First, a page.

I could continue on about the other problems, especially as they pertain to Loftus' desire to demand priors about religion but not about secular claims, or that this approach would most likely result in a weaker case against Christianity than the traditional arguments, but I've said this already, and Thrasymachus has done a better job explicating it. I could repeat why `skepticism' is not a sort of default, and that positive claims will be necessary to argue against Christianity. (Otherwise, it's the fallacy of probabilistic Modus Tollens all the way down.) Or, I could reiterate some of Reppert's objections; for example, (1) and (2) are not so undeniably true as Loftus suggests, and Christians may account for differing religions using faith-based claims. The Pharaoh's magicians did not perform wonders so great as Aaron's, but they still made a snake out of a staff. Also, demons and sinful nature.
I pause. Is the argument really this straightforwardly awful? How does Loftus defend it?
One...option for the Christian might be to argue that I have not shown there is a direct causal relationship between RDPT (i.e. the Religious Dependency Thesis) (or 1) and the RDVT (i.e., the Religious Diversity Thesis) (or 2). Just because there is religious diversity doesn’t mean that religious views are overwhelmingly dependent on social and geographical factors, they might argue. Reminiscent of David Hume, who argued that we do not see cause and effect, they might try to argue I have not shown it exists between the RDPT and the RDVT. After all, if Hume can say he never sees one billiard ball “causing” another one to move just because they do so after making contact, then maybe there is no direct causal relationship between the RDPT and the RDVT. Is it possible, they might ask, that just because people have different religious faiths which are separated into distinct geographical locations on our planet, that “when and where” people are born has little to do with what they believe? My answer is that if this is possible, it is an exceedingly small possibility. Do Christians really want to hang their faith on such a slender reed as this? I’ve shown from sociological, geographical and psychological studies that what we believe is strongly influenced by “the accidents of history.” That’s all anyone can ask me to show.Actually, we can ask for a valid argument. This is simply a genetic fallacy. The deductive genetic fallacy remains a fallacy, even if you argue for odds instead of certainties.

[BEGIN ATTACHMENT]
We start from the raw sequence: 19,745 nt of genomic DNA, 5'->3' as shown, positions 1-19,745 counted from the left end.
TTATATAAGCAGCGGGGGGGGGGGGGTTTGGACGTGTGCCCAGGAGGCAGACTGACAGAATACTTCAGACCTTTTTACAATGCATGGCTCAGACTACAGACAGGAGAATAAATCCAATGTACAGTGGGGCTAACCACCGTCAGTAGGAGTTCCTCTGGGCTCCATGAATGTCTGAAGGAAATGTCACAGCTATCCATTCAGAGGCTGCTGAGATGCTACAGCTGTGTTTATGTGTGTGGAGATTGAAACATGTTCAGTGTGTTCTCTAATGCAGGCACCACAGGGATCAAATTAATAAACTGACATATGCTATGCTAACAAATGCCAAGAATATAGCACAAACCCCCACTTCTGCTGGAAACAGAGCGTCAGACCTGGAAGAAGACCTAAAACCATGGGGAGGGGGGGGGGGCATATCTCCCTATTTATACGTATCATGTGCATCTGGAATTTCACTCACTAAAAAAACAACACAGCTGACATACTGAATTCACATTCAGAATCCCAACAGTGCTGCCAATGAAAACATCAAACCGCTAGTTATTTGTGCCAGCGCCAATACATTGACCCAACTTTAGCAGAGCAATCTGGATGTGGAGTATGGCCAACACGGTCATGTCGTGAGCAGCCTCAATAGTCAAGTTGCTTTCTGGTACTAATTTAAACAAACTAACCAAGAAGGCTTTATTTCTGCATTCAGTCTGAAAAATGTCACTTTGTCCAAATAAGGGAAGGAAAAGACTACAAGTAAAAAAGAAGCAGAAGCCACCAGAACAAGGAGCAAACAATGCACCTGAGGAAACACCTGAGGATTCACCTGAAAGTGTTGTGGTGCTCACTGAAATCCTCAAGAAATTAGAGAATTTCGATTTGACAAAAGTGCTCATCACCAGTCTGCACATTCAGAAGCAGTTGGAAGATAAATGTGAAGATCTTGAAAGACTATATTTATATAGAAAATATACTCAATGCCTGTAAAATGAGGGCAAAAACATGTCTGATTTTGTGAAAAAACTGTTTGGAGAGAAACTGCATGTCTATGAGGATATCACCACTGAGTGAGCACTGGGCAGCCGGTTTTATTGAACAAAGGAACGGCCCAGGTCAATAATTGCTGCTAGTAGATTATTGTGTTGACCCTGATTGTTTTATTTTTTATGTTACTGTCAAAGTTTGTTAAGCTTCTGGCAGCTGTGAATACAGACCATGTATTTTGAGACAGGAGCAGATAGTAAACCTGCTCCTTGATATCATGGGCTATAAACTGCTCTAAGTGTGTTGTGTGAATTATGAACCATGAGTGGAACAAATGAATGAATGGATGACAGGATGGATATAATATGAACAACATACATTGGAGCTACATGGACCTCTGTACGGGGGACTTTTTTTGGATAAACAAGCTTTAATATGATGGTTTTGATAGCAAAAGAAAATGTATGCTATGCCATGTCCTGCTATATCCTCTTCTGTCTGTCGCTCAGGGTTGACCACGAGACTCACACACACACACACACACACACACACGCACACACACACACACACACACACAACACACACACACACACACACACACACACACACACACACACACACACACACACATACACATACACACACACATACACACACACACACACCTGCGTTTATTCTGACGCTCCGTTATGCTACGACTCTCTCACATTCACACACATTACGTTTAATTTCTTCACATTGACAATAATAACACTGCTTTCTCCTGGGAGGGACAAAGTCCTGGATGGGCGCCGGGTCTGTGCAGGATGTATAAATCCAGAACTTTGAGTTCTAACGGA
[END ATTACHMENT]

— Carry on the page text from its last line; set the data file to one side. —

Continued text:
What else can I say? Nothing about this argument works, nor could it conceivably be reworked to capture what Loftus wants. There's a reason for this: it isn't actually an argument. It is a symptom of Loftus' assumption that he objectively and most accurately views the world in a culture-transcendent way.